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Opinion: BP oil spill 'gone' but not forgotten

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BP’s Deepwater Horizon oil spill in the Gulf of Mexico caused the worst environmental damage in U.S. history, damaging thousands of acres of beaches and fragile wetlands, killing large numbers of marine life and devastating the lives and businesses of thousands of Gulf Coast residents.

It also damaged the credibility of those responsible for the spill and its cleanup.

Early mistakes
The Obama administration failed to grasp the magnitude of the Deepwater Horizon oil spill and relied too long on BP to fix the problem.

After calls for help from Gulf state governors and pressure from politicians, the president declared his administration would take control of the problem. To Obama’s credit, he tough-talked BP into setting up a $20 billion fund to pay for damages and appointed attorney Ken Feinberg the fund’s czar.

But the president then harmed the Gulf coast states with inexplicable decisions. The administration refused the offer of cleanup help from other nations. Hundreds of foreign cleanup vessels remained anchored uselessly nearby as the spill spread.

The administration’s biggest blunder was its moratorium on deepwater drilling off the coast, a move it justified based on a report prepared by scientists, who were said to have recommended the moratorium. The scientists involved quickly denied that they made any such recommendation.

With midterm elections at hand, the president seemingly lost interest in the Gulf disaster.
Feinberg’s role

Feinberg seemed a good choice to handle damage claims. He gained a reputation for fairness by successfully managing the Sept. 11 disaster and Virginia Tech shooting victims’ funds.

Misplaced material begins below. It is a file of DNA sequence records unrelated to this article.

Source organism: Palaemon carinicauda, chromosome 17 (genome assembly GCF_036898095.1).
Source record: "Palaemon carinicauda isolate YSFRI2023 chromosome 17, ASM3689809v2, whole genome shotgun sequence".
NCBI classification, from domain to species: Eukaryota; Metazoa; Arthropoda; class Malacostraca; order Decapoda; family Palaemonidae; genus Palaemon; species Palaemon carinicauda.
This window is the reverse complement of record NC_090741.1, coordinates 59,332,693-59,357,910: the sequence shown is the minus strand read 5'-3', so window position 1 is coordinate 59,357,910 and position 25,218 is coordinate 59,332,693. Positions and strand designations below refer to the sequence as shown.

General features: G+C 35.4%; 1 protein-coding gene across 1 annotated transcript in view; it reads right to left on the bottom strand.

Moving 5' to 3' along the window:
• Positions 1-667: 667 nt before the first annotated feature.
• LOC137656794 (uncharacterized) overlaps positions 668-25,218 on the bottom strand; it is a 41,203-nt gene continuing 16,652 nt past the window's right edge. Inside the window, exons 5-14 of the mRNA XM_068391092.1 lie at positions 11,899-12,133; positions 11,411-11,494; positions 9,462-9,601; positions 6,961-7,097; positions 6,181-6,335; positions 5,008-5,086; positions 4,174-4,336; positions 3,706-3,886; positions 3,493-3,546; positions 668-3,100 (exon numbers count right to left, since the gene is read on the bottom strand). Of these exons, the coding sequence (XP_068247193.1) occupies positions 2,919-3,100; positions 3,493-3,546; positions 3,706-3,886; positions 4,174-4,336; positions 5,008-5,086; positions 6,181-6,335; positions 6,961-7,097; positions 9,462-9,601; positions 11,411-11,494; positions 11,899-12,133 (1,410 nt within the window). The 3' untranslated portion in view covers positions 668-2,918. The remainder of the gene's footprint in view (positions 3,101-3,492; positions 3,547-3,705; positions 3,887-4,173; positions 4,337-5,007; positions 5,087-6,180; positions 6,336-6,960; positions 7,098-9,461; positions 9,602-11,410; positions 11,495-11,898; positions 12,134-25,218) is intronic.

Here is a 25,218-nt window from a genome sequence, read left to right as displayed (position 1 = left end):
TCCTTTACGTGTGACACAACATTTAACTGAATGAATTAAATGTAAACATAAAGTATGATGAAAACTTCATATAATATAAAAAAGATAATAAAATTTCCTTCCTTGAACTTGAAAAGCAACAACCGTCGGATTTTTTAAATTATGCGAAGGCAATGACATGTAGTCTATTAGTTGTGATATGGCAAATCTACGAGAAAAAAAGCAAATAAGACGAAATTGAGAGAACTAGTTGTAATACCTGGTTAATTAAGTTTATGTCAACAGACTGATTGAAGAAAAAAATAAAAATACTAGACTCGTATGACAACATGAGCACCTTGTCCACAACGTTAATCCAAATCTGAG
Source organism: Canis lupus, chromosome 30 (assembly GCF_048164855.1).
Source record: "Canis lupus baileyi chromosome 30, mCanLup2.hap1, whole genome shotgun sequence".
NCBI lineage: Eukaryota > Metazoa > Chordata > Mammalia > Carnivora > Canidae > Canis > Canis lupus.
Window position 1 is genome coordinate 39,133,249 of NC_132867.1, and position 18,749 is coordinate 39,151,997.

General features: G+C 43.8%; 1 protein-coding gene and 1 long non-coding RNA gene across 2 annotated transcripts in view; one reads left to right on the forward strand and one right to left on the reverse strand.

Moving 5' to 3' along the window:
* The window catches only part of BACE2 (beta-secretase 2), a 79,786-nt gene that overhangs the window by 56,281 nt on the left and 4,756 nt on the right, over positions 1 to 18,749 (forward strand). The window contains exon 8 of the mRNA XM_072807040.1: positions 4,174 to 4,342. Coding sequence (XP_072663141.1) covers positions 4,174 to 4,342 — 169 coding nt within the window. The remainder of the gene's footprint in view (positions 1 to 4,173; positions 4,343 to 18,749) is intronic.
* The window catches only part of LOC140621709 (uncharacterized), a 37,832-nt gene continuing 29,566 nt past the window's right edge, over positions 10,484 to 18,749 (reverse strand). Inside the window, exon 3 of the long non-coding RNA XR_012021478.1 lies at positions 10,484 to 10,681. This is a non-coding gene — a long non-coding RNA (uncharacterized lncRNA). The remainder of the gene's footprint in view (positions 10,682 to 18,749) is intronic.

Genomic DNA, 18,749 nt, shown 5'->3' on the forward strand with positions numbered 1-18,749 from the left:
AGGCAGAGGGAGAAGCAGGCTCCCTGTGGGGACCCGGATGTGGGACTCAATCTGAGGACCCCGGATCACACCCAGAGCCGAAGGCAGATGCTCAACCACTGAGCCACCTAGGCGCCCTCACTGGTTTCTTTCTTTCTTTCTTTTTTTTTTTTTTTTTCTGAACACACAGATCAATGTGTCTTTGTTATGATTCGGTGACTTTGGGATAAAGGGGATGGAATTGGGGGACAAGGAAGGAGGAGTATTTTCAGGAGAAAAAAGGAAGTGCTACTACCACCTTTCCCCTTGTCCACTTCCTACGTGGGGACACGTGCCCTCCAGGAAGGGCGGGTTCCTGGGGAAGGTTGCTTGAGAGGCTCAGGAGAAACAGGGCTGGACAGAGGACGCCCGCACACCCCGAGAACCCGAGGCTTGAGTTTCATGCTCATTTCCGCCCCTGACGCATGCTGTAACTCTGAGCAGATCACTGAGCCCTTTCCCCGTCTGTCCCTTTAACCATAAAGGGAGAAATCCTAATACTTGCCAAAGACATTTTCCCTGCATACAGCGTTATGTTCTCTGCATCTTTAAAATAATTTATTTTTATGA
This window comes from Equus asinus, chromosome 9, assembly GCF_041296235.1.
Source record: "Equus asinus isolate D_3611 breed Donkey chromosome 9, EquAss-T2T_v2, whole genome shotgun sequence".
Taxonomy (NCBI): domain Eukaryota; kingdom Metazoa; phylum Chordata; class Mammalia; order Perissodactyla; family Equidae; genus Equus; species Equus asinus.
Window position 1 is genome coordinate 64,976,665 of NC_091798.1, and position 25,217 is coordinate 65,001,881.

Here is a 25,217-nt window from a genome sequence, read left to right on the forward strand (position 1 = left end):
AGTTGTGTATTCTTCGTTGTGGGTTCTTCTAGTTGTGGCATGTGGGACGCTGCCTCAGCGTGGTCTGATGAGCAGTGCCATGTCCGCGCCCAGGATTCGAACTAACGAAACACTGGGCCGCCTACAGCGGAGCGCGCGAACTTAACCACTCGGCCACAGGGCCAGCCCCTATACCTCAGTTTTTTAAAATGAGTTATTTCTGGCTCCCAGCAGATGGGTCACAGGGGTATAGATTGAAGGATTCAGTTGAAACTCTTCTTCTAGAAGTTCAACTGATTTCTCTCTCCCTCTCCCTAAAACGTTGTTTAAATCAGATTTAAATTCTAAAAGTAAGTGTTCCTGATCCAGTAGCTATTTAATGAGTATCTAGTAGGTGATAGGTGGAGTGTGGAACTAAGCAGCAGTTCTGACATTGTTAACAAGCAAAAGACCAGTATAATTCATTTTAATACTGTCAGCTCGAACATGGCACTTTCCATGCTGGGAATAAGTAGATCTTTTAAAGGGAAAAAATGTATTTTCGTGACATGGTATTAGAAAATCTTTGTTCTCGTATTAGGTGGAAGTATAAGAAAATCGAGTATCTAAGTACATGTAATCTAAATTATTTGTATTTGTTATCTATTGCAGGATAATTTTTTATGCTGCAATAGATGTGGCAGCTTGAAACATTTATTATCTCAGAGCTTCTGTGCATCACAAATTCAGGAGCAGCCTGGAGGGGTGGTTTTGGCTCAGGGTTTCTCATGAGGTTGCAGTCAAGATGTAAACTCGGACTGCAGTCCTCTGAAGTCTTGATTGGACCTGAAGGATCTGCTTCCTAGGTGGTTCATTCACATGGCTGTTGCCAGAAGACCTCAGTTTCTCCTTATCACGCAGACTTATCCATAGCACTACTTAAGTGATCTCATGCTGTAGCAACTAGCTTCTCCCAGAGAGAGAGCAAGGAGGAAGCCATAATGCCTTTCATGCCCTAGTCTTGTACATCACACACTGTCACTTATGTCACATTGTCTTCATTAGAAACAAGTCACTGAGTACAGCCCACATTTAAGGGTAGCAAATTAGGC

However, Feinberg’s credibility with Gulf Coast residents and officials took a beating almost immediately. Feinberg seemed unprepared to handle the 336,000 claims filed with his office, which set up a two-tiered system. Claimants could get either six months of emergency payments for lost income without losing their right to sue BP for damages or take a one-time lump sum payment and give up their right to sue.

Claimants felt pressured to take lump-sum payments but found it difficult to determine their losses so quickly. It took months after filing a claim before Feinberg’s office approved or disapproved it, and claimants said they often received only a pittance of what they claimed.

He now must decide what to do about the thousands of claims filed by businesses hurt by bad publicity. For example, the oil spill never reached Florida beaches. Florida business owners claim, however, that negative publicity about the spill kept tourists away and cost them billions in profits.

So far, Feinberg’s office has paid out only $2.1 billion of the $20 billion fund. While he makes up his mind about claims, his law firm collects $850,000 a month in fees for his work.

Deception by BP
BP lost credibility with the public almost immediately. BP repeatedly lied about the extent of oil spewing from its well into the Gulf. Questions remain unanswered about whether BP sacrificed safety for profits in drilling the well.

Its greatest deception was its multimillion-dollar public relations campaign. BP used its employees with ties to the Gulf Coast to promise that BP would cleanup every drop of oil from the spill. It could not keep its promises.

BP, the U.S. Coast Guard and various state agencies of Alabama, Mississippi and Florida quietly signed an agreement that BP needed only to clean the tourist beaches, such as Gulf Shores and Orange Beach, until no visible oil remained. BP left oil beneath the sands untouched. Private beaches and beaches less visited by tourists received scant attention.

On Sept. 19, BP announced on its Web site the end of its Gulf cleanup operations. It closed its hotline for handling complaints and ended its Qualified Community Responder Program that provided jobs for unemployed Gulf coast residents affected by the spill. BP’s promises meant nothing. Litigation over damages caused by BP’s oil spill is just starting and will last for years.

John D. Copeland, J.D., LL.M., Ed.D., is an executive in residence at The Soderquist Center for Leadership and Ethics and a retired professor of business at John Brown University in Arkansas. He’s also a Kallman executive fellow at the Center for Business Ethics at Bentley University in Waltham, Mass. He can be reached at jdcethics@gmail.com.
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